Mike Nasser designed a new "Manhunter from Mars" logo to go with his debut on the strip in Adventure Comics #449's "Mission: Catch A Killer". Nasser chose to render the character in a manner similar to his earliest appearances, including the very prominent beetle-brow that became his trademark. While the look was twenty years retro, the artist's style was dynamic, complex and decidedly modern. Supergirl may have guest-starred in the following issue's "Return To Destiny", and Hawkman in "The Suspects",  but it was really the draw of Nasser's pages that reignited interest in the largely forgotten Martian Manhunter. Superman and Batman headlined the story's resolution, "Today Mars, Tomorrow... The Universe". Never averse to shooting progress in the foot, this final tale took place in a separate DC title, with an entirely different creative team of old pros. Although writer Bob Haney did his best with the stinker he'd inherited, and Curt Swan's staid art was bolstered by Murphy Anderson's lush inks, the conclusion felt like a throwback after Nasser's intricately delineated offerings. Absent Nasser, further solo development died with cutbacks to DC's line. However, Steve Englehart did join frequent O'Neil collaborator Dick Dillin the same month as the "mini-series" concluded for the greatest Martian Manhunter story to hardly feature J'onn J'onzz, Justice League of America #144's "The Origin of the Justice League-- Minus One!".

These archives are Tom's show, but we've had some discussions in the past about which books should make the cut in his collections. Unsurprisingly, I fought a losing battle in favor of reprinting Arnold Hugo's first appearance in a previous volume, and I really should have argued to get Mr. V's Justice League of America guest appearance in another. However, our debates have never been so contentious as the 1980s reprints in this volume.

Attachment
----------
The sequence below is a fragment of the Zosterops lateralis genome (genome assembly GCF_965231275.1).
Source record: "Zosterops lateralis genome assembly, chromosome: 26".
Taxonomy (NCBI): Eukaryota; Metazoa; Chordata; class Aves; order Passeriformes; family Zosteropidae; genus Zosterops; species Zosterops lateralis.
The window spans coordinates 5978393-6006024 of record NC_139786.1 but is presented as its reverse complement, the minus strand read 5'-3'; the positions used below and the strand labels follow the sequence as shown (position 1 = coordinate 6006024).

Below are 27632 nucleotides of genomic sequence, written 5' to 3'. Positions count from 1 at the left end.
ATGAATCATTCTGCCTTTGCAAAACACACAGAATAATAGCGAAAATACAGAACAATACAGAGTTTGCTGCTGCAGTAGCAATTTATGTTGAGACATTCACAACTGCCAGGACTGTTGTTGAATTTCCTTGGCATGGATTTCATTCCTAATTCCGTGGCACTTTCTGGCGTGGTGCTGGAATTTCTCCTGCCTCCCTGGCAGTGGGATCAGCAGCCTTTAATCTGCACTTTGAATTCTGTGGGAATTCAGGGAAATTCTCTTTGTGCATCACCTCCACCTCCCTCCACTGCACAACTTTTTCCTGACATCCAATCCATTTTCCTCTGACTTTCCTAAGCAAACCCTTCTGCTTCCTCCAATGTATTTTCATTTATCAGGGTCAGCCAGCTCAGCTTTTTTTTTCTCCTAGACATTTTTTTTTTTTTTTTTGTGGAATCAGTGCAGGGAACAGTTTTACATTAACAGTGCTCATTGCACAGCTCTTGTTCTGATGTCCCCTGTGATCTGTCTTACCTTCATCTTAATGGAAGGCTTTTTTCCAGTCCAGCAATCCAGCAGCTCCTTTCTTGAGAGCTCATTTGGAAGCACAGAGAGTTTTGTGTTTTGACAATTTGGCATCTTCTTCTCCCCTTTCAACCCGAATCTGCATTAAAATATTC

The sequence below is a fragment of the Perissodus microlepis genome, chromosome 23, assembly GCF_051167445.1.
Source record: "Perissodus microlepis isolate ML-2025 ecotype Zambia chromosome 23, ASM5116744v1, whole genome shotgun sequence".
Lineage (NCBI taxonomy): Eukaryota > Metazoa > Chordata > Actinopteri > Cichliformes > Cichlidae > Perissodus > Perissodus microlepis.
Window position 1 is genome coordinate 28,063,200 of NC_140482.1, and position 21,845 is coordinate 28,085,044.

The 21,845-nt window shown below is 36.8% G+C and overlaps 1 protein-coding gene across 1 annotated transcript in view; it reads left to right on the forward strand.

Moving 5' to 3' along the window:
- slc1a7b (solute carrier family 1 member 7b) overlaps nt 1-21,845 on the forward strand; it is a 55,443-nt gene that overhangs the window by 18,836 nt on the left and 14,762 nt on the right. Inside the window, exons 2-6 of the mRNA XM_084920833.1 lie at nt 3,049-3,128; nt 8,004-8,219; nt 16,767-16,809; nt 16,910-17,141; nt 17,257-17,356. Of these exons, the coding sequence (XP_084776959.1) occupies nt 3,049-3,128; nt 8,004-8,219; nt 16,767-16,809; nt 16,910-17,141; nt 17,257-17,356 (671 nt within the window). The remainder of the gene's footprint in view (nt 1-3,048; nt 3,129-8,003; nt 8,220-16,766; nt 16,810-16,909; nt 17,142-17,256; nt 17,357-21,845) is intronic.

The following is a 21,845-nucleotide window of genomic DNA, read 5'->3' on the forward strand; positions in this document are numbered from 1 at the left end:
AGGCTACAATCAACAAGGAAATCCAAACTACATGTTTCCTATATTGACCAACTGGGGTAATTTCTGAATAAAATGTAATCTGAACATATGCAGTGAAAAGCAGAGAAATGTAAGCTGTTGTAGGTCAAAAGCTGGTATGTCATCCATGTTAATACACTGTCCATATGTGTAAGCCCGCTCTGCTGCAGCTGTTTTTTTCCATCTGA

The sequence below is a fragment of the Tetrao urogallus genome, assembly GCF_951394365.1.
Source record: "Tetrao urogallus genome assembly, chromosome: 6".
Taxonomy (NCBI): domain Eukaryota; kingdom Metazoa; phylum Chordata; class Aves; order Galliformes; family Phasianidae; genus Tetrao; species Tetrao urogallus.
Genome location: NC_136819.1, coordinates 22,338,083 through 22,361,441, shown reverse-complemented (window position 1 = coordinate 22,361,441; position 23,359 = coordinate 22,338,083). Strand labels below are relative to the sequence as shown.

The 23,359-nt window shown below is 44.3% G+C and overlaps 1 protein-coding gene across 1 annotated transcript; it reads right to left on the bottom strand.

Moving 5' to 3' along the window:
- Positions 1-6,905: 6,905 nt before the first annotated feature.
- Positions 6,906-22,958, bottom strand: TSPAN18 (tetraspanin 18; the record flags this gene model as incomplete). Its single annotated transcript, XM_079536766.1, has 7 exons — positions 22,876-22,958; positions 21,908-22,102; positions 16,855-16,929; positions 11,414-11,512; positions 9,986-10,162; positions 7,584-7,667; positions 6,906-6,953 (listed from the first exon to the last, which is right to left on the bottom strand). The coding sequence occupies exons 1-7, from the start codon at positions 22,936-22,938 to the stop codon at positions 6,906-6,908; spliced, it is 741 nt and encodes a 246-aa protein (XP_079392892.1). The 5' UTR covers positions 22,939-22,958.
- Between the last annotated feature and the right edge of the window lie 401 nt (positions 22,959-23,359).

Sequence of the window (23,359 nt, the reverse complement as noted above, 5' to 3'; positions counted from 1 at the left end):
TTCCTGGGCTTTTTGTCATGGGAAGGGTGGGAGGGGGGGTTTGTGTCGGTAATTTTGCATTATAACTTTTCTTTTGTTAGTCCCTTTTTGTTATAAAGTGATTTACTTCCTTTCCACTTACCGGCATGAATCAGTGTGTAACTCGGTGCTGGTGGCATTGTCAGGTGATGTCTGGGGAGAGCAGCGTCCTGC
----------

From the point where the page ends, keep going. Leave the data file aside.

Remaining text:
After yet another three years and into a new decade, the Manhunter from Mars reappeared in a couple of issues of Justice League of America, in what amounted to a glorified cameo. At least this was an early head-to-head with Despero, and Jim Starlin's rendering of the despot on a cover provides the illustration on this page. Starlin also used the Manhunter  in the first part of a three chapter epic, "The Key That Unlocked Chaos!", in DC Comics Presents #27. These tales served to remind readers that J'onn J'onzz was still around, and Gerry Conway even played with him in a League anniversary issue not collected here, but the real meat was to be found in the trilogy that closes this edition. The Martian Manhunter returned to Earth and relevance with a vengeance in 1984, in Justice League of America #228's "War-- of the World?" The surviving Martians had decided to invade Earth, and the Manhunter was forced to choose sides. Although marred by inconsistent art, the final two chapters revisited old foes, introduced new ones, and led to the restoration of J'Onzz's League membership. The Martian Manhunter would serve in defense of the Earth for the next twenty-four years, appear in two titular mini-series, a special, and three years of a solo series. The groundwork for all of that began here, in this collection of disparate tales from the Bronze Age.

For individual page listings from this Table of Contents, download the PDF here.

Tuesday, March 23, 2010

52 Week Fifty (June, 2007)

Week 50, Day 2: Egypt. Black Adam beat up Captain Marvel Jr., Mary Marvel, and the Big Red Cheese himself after killing millions in Bialya. This was mostly because he's a narcissistic self-justifying psycho creep who barely needed the excuse of his wife and brother-in-law being murdered to go on a rampage.

Week 50, Day 3: Australia. Justice Society of America members discussed Black Adam amidst the damage he'd caused the Sydney Opera House.

Week 50, Day 4: Italy. A battle with the Doom Patrol.

Week 50, Day 5: The JSA tracked Black Adam, whose allies and enemies in various governments clashed across borders.

Week 50, Day 6: China. The Great Ten fought to keep Black Adam out of Beijing.

Week 50, Day 7: A mob of super-heroes gathered at the Great Wall of China, awaiting permission to enter the country. August General-In-Iron finally consented to their aid. Expanding on her role from 52/WW III Part Four: United We Stand #1, Vixen walked, crawled around in the background, and ran away.

At the Rock of Eternity, Captain Marvel revealed to a band of mystics which included Zatanna that the Egyptian Gods had refused his petition to have Black Adam's powers removed.